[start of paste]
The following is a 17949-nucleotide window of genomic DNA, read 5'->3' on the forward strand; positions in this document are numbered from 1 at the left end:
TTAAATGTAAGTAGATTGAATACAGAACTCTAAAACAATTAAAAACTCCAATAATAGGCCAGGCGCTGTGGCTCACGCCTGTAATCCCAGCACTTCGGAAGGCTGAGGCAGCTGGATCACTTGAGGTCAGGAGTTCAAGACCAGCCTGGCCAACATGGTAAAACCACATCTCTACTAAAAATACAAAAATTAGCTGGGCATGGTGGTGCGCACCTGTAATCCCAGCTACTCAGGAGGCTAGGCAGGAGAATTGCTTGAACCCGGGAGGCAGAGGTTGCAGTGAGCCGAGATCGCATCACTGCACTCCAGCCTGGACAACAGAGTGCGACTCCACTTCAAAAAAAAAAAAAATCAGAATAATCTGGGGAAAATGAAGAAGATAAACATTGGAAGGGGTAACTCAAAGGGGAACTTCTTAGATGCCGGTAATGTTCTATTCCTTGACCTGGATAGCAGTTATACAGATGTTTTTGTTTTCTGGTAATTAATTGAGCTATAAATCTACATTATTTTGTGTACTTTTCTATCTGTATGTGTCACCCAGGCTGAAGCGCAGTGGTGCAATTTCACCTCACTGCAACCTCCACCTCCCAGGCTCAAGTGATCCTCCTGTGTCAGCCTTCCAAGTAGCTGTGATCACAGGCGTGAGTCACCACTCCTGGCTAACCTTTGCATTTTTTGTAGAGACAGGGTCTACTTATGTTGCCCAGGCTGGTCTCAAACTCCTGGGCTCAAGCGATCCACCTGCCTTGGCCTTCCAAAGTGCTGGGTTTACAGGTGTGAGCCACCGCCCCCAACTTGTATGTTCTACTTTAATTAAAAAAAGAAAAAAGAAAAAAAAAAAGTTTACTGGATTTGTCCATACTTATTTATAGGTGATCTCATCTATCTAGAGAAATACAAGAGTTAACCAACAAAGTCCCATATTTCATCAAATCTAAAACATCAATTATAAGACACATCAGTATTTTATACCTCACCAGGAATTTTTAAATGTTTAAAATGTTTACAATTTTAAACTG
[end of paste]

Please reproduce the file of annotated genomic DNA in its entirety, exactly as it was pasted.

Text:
The following is a 17949-nucleotide window of genomic DNA, read 5'->3' on the forward strand; positions in this document are numbered from 1 at the left end:
TTAAATGTAAGTAGATTGAATACAGAACTCTAAAACAATTAAAAACTCCAATAATAGGCCAGGCGCTGTGGCTCACGCCTGTAATCCCAGCACTTCGGAAGGCTGAGGCAGCTGGATCACTTGAGGTCAGGAGTTCAAGACCAGCCTGGCCAACATGGTAAAACCACATCTCTACTAAAAATACAAAAATTAGCTGGGCATGGTGGTGCGCACCTGTAATCCCAGCTACTCAGGAGGCTAGGCAGGAGAATTGCTTGAACCCGGGAGGCAGAGGTTGCAGTGAGCCGAGATCGCATCACTGCACTCCAGCCTGGACAACAGAGTGCGACTCCACTTCAAAAAAAAAAAAAATCAGAATAATCTGGGGAAAATGAAGAAGATAAACATTGGAAGGGGTAACTCAAAGGGGAACTTCTTAGATGCCGGTAATGTTCTATTCCTTGACCTGGATAGCAGTTATACAGATGTTTTTGTTTTCTGGTAATTAATTGAGCTATAAATCTACATTATTTTGTGTACTTTTCTATCTGTATGTGTCACCCAGGCTGAAGCGCAGTGGTGCAATTTCACCTCACTGCAACCTCCACCTCCCAGGCTCAAGTGATCCTCCTGTGTCAGCCTTCCAAGTAGCTGTGATCACAGGCGTGAGTCACCACTCCTGGCTAACCTTTGCATTTTTTGTAGAGACAGGGTCTACTTATGTTGCCCAGGCTGGTCTCAAACTCCTGGGCTCAAGCGATCCACCTGCCTTGGCCTTCCAAAGTGCTGGGTTTACAGGTGTGAGCCACCGCCCCCAACTTGTATGTTCTACTTTAATTAAAAAAAGAAAAAAGAAAAAAAAAAAGTTTACTGGATTTGTCCATACTTATTTATAGGTGATCTCATCTATCTAGAGAAATACAAGAGTTAACCAACAAAGTCCCATATTTCATCAAATCTAAAACATCAATTATAAGACACATCAGTATTTTATACCTCACCAGGAATTTTTAAATGTTTAAAATGTTTACAATTTTAAACTG